When Canada’s environment minister, Peter Kent recently spoke to the media about the importance of ‘ethical oil’ in Northern Alberta, this proved just how hollow the federal governments’ commitment to sustainability actually is. Those within the governing party on Parliament Hill would be wise to revisit the true meaning of the word sustainability because it has nothing to do with the ethics of oil.
First envisioned and articulated in 1987 within the United Nations Brundtland Commission report, sustainability was described by the report authors as a foundational development strategy to best meet: “the needs of the present [generation] without compromising the ability of future generations from meeting their own needs.” It has since evolved to encompass almost every facet of daily life. The omnipresence of sustainability in daily life is attributable to the increasing pressures brought on by climate change.
Arguably those organizations that have the greatest stake, in advancing sustainability initiatives are public institutions such as: hospitals, crown corporations, universities and trade schools. This is because they are the most immediate connection that voters have with their elected representatives. While all public sector organizations claim to be sustainable, few genuinely are and fewer still are ecological role models.
Within the context of the British Columbia public sector, the modern university is stepping up to the challenge of climate change. To get an inside track on how universities tackle climate change, I spoke with Rita Fromholt, a sustainability coordinator with the University of Victoria’s Campus Planning and Sustainability Department back in the fall of 2010.
The role of the Campus Planning and Sustainability Department, according to their online vision statement is to, “to improve quality of life on campus and in the community by ensuring that sustainability is integral in campus operations, teaching, research and partnerships.” Fromholt and her colleague Dan McKinnon, another campus sustainability coordinator who also works with Neil Connelly, the Director for the Office of Campus Planning and Sustainability to advance green solutions on campus. Established in 2007, the Campus Planning and Sustainability Office have made great strides in a few short years. This is due in large part to the formative work of former campus sustainability coordinator Sarah Webb.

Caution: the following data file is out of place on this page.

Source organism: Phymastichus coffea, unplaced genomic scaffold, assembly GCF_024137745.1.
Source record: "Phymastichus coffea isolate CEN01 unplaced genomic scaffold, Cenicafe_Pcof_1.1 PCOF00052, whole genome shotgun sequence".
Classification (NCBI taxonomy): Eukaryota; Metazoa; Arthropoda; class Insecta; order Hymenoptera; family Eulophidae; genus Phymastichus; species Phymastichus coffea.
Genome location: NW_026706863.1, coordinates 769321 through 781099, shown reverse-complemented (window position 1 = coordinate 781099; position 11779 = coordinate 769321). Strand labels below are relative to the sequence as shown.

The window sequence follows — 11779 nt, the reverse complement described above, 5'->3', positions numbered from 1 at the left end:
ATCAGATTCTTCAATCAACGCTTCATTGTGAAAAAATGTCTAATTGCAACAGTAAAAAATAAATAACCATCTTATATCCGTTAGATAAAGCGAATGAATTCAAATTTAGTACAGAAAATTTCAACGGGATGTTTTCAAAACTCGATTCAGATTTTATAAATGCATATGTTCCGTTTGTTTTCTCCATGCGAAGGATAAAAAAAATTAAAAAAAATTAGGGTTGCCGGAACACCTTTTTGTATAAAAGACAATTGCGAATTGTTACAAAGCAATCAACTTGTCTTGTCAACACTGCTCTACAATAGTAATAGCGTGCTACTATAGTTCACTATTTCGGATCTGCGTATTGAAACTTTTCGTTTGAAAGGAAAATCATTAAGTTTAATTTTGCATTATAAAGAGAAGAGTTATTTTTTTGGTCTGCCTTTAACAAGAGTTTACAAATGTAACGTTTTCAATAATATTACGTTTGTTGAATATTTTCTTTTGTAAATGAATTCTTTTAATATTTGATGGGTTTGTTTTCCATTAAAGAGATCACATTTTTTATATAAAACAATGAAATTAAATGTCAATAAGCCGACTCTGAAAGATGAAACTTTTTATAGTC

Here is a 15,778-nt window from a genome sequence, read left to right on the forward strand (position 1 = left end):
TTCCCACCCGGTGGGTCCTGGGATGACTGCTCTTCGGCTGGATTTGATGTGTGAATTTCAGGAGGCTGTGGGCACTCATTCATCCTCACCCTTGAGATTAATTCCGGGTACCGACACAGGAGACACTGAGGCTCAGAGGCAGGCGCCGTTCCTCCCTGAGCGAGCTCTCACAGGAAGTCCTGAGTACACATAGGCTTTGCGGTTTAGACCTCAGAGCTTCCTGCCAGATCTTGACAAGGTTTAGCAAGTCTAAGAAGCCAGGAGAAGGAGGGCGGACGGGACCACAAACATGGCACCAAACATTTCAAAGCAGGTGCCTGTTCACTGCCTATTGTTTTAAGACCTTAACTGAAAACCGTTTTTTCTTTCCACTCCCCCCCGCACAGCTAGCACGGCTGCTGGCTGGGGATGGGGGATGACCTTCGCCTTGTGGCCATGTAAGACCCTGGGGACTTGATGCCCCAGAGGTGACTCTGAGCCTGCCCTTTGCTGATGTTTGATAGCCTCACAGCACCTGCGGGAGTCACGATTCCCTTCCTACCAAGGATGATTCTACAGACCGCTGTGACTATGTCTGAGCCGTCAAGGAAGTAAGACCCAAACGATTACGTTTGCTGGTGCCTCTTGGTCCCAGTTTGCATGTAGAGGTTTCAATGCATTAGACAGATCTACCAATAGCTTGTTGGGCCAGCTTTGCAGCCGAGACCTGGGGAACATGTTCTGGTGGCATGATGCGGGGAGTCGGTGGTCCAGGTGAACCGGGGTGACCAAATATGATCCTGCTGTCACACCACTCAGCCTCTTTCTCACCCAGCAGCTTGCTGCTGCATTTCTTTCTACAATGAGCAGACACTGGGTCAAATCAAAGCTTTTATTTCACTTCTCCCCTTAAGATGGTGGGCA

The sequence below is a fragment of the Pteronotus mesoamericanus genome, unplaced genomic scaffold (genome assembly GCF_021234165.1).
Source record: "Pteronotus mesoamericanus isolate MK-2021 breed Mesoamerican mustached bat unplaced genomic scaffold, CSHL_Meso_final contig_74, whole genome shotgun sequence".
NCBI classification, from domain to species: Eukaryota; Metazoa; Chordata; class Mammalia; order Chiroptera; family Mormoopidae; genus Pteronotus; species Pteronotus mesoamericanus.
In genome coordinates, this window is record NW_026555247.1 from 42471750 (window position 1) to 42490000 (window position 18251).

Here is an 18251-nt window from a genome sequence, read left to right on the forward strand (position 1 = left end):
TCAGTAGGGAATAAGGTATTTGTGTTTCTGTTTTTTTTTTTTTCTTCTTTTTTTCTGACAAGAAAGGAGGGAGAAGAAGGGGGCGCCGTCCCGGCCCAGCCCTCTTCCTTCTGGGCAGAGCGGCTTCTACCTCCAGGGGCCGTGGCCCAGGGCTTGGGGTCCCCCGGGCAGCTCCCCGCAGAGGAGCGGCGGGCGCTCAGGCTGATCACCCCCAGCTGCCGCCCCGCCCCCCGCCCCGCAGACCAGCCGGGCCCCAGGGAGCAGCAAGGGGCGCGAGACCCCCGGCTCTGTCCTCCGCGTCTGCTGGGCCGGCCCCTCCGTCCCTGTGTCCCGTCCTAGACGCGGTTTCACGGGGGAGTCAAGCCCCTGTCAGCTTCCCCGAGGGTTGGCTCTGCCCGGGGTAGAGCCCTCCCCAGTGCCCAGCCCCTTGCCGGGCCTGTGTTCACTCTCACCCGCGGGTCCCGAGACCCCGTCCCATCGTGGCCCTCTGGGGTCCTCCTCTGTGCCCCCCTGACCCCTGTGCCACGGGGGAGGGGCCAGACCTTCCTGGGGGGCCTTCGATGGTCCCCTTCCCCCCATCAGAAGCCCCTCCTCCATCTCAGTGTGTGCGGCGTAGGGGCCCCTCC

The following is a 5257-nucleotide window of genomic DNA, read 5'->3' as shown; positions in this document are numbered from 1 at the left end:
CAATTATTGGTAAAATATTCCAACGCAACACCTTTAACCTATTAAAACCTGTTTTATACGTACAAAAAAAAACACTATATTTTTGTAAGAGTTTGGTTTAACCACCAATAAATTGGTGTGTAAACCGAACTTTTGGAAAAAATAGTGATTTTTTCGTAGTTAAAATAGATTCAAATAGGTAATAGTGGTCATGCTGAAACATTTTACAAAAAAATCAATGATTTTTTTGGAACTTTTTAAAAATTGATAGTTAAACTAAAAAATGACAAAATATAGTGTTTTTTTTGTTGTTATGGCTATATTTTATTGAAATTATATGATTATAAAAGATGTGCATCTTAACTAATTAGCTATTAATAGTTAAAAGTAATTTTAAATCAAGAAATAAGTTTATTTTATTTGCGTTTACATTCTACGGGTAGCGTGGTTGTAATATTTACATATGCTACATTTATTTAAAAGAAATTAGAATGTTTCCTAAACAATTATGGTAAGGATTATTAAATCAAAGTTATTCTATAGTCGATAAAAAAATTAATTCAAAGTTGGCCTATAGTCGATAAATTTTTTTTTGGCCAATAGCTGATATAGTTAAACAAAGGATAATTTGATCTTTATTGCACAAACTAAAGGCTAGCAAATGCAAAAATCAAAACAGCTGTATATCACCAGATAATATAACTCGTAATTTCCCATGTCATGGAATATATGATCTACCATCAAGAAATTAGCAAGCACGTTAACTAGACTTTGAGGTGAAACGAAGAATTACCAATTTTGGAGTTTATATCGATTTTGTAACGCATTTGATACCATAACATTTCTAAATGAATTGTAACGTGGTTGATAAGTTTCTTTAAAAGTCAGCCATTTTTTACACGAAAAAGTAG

Webb was an invaluable and an influential member of the campus community, who was largely responsible for pushing the universities’ Board of Governors to adopt the current Campus Sustainability Action Plan for 2009 through until 2014. This action plan is a framework document, designed to guide the efforts of Webb’s successors. Among the largest challenges currently facing the Office of Campus Planning and Sustainability is the Greenhouse Gas Reductions Target Act of 2007.
This provincial statue mandates that public institutions to be carbon neutral by 2010, failure to comply with this government directive has forced public sector organizations to pay a fee of $25 to the Pacific Carbon Trust, for every ton of greenhouse gases emitted. To mitigate the financial burden of buying costly carbon credits, the Office of Campus Planning and Sustainability determined where to trim wastage by conducting an energy audit of their business operations using the Smart Tool.
The Smart Tool is a software program developed by the British Columbia Climate Action Secretariat for government ministries and public institutions to track their ecological footprint. This is made possible by imputing data for emissions generated from such things as: fleet vehicles, annual electricity and natural gas bills, paper usage and fugitive emissions. The SmartTool revealed that the University of Victoria’s annually produces 225,000 tons of greenhouse gas emissions. This is an extremely large number, but according to Fromholt it is a little misleading because it does not account for greenhouse gases generated by travel.